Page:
Neil Degrasse Tyson has a problem with the truth

We have already seen that Neil Degrasse Tyson likes to make up stories and repeat them as facts. What’s more, he seems to be a constant source of biological misinformation, even to the point of propagating the myth that bats are blind.  But I noticed the other day that Tyson is also promoting misinformation about other countries:

DF: Is religion dying?

NT: It depends on what you mean by dying. Most of Europe is atheistic. Even in Italy, the seat of the Vatican, most people never go to church. The Netherlands is essentially 100 percent atheist. The churches are relics.

The Netherlands is essentially 100 percent atheist?  Really?  Let’s take a lot at the data, shall we?

From the Eurobarometer Poll 2010:

The Neverthelands

% that believe there is a God – 28

% that believe there is some sort of spirit or life force – 39

% that doesn’t believe there is any sort of spirit, God, or life force – 30

While the 30% that doesn’t believe there is any sort of spirit, God, or life force probably includes a large number of agnostics who would not be atheists, let’s be unreasonably charitable and pretend all 30% are atheists.

It would mean that Neil DegrasseTyson thinks 30% is essentially the same as 100%.

 

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8 Responses to Neil Degrasse Tyson has a problem with the truth

  1. KIA says:

    The percentage of those or the number of those who believe anything has absolutely no bearing on the truth of what they believe

  2. hopdavid says:

    Thanks, Shadow to Light. I will add this to my list.

    KIA: “The percentage of those or the number of those who believe anything has absolutely no bearing on the truth of what they believe”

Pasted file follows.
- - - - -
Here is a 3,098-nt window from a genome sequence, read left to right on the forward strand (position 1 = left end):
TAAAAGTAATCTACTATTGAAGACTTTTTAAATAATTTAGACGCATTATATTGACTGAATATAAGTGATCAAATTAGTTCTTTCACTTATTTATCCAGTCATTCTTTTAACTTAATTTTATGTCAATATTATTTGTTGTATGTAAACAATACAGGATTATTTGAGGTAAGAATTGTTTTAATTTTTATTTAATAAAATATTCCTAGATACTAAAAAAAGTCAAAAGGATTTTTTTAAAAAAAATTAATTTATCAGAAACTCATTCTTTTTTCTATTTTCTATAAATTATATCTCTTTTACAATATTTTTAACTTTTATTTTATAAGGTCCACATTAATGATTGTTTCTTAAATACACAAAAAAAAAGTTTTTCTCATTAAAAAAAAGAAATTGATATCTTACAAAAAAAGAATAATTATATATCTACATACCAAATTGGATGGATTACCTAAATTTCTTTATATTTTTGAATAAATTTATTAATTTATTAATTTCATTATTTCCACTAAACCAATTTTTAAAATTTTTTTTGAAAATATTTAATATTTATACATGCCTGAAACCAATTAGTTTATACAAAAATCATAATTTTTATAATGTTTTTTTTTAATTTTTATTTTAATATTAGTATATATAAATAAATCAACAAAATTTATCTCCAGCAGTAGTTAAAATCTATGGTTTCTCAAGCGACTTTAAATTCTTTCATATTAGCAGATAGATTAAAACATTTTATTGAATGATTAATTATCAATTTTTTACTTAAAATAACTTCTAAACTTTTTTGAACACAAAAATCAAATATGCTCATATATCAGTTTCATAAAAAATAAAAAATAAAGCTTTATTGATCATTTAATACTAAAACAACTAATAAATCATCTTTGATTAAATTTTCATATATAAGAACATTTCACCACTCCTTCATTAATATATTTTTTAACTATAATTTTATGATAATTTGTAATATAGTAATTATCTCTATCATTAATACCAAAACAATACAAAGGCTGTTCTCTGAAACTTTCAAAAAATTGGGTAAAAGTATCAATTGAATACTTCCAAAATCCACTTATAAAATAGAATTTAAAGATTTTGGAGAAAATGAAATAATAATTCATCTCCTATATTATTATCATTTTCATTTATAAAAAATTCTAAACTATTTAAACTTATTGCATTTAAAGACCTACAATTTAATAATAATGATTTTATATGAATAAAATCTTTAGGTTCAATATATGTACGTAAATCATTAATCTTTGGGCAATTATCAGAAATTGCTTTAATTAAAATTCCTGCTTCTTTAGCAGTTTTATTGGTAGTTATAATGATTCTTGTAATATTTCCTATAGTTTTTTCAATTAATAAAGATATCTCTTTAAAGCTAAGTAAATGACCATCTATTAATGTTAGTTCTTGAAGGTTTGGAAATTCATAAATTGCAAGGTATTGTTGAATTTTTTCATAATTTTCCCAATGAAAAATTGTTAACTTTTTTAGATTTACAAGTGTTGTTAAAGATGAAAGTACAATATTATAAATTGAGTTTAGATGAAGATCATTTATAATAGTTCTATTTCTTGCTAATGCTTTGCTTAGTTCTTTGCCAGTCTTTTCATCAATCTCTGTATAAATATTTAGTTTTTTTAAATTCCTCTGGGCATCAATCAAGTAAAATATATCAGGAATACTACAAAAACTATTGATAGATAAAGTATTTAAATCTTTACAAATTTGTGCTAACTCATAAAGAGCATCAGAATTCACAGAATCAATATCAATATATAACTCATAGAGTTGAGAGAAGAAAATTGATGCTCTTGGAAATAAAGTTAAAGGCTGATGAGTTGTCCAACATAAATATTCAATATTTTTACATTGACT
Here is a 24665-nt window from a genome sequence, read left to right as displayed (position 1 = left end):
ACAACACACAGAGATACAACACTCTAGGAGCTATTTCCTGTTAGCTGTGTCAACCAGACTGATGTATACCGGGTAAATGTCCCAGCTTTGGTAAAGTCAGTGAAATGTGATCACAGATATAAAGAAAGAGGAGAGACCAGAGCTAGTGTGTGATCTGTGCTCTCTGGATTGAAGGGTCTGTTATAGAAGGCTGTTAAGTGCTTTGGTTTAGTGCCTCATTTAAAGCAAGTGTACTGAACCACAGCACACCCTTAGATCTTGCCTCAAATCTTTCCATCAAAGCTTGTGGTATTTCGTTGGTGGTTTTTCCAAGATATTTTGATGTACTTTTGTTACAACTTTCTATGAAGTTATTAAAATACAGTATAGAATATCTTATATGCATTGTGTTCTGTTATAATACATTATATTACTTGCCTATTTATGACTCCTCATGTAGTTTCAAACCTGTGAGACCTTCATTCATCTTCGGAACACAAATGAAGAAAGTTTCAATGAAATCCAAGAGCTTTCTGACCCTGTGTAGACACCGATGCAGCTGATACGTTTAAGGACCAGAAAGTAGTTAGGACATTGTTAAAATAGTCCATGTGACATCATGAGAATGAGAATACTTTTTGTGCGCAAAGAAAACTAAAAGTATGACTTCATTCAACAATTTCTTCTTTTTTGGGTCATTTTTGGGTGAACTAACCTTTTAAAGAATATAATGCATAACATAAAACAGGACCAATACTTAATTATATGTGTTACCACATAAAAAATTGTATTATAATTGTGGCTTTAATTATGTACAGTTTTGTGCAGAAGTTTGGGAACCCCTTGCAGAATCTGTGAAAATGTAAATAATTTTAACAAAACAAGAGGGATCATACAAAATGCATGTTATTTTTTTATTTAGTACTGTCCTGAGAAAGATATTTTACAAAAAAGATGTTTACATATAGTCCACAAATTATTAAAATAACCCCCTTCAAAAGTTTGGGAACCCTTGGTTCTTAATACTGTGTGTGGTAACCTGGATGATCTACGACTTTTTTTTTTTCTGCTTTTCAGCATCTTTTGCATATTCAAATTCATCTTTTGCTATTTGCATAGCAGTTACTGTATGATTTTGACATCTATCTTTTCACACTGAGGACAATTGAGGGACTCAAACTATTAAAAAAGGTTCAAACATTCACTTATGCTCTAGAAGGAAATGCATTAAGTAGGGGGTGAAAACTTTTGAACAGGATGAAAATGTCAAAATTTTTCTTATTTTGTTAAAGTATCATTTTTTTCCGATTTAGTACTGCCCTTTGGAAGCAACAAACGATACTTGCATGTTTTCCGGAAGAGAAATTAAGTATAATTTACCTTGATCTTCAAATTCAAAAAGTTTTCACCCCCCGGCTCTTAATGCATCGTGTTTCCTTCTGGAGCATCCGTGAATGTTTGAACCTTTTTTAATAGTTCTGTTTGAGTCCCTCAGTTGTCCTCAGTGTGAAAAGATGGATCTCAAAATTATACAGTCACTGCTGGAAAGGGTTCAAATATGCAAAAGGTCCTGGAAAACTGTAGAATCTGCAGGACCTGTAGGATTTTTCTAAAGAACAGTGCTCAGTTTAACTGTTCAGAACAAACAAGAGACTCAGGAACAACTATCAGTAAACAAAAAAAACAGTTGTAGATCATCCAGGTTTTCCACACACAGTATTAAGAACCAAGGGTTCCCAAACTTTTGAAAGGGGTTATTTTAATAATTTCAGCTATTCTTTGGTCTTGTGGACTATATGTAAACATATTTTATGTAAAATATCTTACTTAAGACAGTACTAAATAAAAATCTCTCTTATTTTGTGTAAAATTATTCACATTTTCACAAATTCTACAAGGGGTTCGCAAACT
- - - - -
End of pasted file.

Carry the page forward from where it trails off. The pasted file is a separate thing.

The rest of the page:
KIA, you may be right. Just look at the many folks who regard Tyson as credible.

  3. Kevin says:

    No, but it has full bearing on whether Neil Degrasse Tyson has a clue on what he is talking about. Which, once again, he apparently does not.

    As an aside, lots of New Atheists love to crow about the growing number of “nones” or the dwindling number of Christians in America. I’m sure you have told them that numbers have no bearing on truth.

  4. Charlie King says:

    Damn I really liked this guy. But this is why, as an atheist, I don’t take any giant claims at face value no matter the source. I guess my skepticism knows no bounds.

  5. TFBW says:

    KIA said:

    The percentage of those or the number of those who believe anything has absolutely no bearing on the truth of what they believe

    Your criticism misses the mark. The point that Tyson was trying to support with his made-up data is that “religion is dying”, not “there is no God”. The fault with his evidence is not that it’s irrelevant, but that it’s bullshit. The so-called science communicator is an inveterate bullshitter — at least when it comes to supporting his anti-religious ideology.

  6. SteveK says: